In the beginning I was a lonely wolf child in the woods with a father who made me eat trees and roots and stuff. I caught dinner, killed it, cleaned it, cooked it, then washed the dishes and took the compost out back and buried fish parts in the garden.
In my current life, my car was dying a painful death and I had to get a car fit the grown-up wolf child. Here were my priorities: American-made, affordable, simple, 2-door, hatchback, good on gas, 360 visibility, red. This all seemed attainable until I went car shopping. I started testing everything and hated everything... until that magic moment when I saw it and fell in love.
Okay, it's 4-door, but it's still a hatchback for the stuff I need to cart around. I don't know what that stuff will be yet, but now the possibilities are endless. It's on the "10 most American cars" list, with a Mexican engine and a Canadian something or other, but the rest of it's US and assembled in Michigan. People laughed at me when I said I wanted an American car because they think everything is made somewhere else, but it just doesn't seem right to make a gas-efficient car then ship it around the world for me to start saving gas.
My Ford CMax is a hybrid. I don't have to plug it in; it knows when it wants gas or electric. So far it mostly wants electric, and my gas gauge hasn't moved off FULL even though I've been trotting around all over the place this week. It's silent in electric mode and it gives me "efficiency leaves" for driving responsibly. It recoups electricity from the wheels every time I brake and gives me credit for good braking too. I love constant positive reinforcement with leaves -- it absolutely makes my inner wolf child very happy. I think it's as "natural" as I'm going to find in a car.
And did I mention that it's red? Not just any red; it's the absolutely perfect shade of red (ruby red metallic or PMS #201 metallic if you prefer).
I was sorry to let my old car go, but a bad transmission was the last sign that it was time for something new. It was 10 years old, and a lot of those years were spent driving to the west side and back through Cleveland's rush hour traffic and some years when I didn't have enough $ for proper maintenance. RIP or blessings in your new home.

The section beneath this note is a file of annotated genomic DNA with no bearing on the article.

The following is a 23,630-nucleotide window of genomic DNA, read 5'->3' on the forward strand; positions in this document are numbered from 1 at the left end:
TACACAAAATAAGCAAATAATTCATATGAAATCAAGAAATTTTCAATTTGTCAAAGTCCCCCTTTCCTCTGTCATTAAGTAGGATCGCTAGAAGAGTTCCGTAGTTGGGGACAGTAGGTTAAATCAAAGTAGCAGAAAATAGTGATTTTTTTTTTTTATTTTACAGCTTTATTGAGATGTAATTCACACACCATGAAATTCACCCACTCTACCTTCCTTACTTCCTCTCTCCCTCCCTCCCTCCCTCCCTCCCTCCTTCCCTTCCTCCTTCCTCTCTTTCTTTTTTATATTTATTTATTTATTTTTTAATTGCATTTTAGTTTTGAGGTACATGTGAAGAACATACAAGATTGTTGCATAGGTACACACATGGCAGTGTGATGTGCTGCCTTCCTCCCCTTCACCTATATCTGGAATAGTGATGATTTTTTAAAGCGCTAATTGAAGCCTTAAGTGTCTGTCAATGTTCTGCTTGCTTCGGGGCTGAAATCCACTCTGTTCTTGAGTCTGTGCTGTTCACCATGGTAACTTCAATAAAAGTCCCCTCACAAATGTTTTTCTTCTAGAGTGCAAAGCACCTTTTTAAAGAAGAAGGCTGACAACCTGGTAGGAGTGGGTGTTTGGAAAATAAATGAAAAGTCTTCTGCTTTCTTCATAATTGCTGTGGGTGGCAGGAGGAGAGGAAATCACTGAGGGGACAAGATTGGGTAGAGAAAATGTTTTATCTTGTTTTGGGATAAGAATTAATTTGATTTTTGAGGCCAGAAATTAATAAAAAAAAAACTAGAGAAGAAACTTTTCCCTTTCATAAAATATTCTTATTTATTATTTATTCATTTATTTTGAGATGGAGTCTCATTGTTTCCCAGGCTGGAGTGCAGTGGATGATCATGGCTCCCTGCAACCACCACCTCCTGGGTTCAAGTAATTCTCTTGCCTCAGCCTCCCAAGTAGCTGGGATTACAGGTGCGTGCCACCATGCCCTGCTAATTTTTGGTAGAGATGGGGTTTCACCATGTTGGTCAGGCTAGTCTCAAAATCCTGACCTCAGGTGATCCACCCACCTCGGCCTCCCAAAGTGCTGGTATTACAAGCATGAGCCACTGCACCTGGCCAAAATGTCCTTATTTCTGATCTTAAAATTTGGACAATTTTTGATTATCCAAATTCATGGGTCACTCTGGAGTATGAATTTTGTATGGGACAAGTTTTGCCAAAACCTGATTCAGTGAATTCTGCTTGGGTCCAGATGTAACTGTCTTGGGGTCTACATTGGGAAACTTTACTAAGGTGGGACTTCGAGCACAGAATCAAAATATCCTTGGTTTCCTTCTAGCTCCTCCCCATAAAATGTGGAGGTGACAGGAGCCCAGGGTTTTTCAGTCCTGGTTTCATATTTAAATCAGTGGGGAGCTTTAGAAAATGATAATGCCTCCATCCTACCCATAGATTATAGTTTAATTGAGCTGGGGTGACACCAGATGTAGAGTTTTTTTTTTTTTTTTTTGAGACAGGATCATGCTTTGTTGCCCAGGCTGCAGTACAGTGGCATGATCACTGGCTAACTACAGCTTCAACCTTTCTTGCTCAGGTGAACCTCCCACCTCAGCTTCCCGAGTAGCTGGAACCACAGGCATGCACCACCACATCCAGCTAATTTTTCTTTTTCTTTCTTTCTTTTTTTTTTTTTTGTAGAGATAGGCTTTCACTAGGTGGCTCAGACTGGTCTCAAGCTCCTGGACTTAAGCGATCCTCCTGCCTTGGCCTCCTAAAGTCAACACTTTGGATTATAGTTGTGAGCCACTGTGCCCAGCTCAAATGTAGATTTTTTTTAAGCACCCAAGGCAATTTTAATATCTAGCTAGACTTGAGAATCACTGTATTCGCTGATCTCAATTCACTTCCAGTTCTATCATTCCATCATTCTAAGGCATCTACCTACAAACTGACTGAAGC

I had to go through the old car for all my treasures before handing over the keys. I put some of my lucky stones in the new car, but I'm a bit undecided if I should put my feathers in the new visor or search for new feathers. I know I have to take my office out for a ride, so I haven't put the minnow bucket in the back yet with my nets. My office mates don't know about my inner wolf child and I don't know if they'd understand.
Since the new car is bigger than the last, I'm considering putting the rest of my survival gear in too. You never know when you'll need a tent and sleeping bag. I have maps too because with 50 mpg, it seems like there are roads as yet untraveled that need exploring. Aawoooooo!!!
Survival tip: Dealerships sell you more car (or house) than you can comfortably pay, so they extend loans for years. If you pay extra towards the principal, you shorten your loan because your early car payments are mostly interest on the loan. You actually pay for what you bought at the end, but if you add even $5 or $10 to your car payment at the beginning (clearly marked "for principal"), you'll get rid of years of interest payments. If you get a tax refund, put that on the principal too and you'll save a ton of money.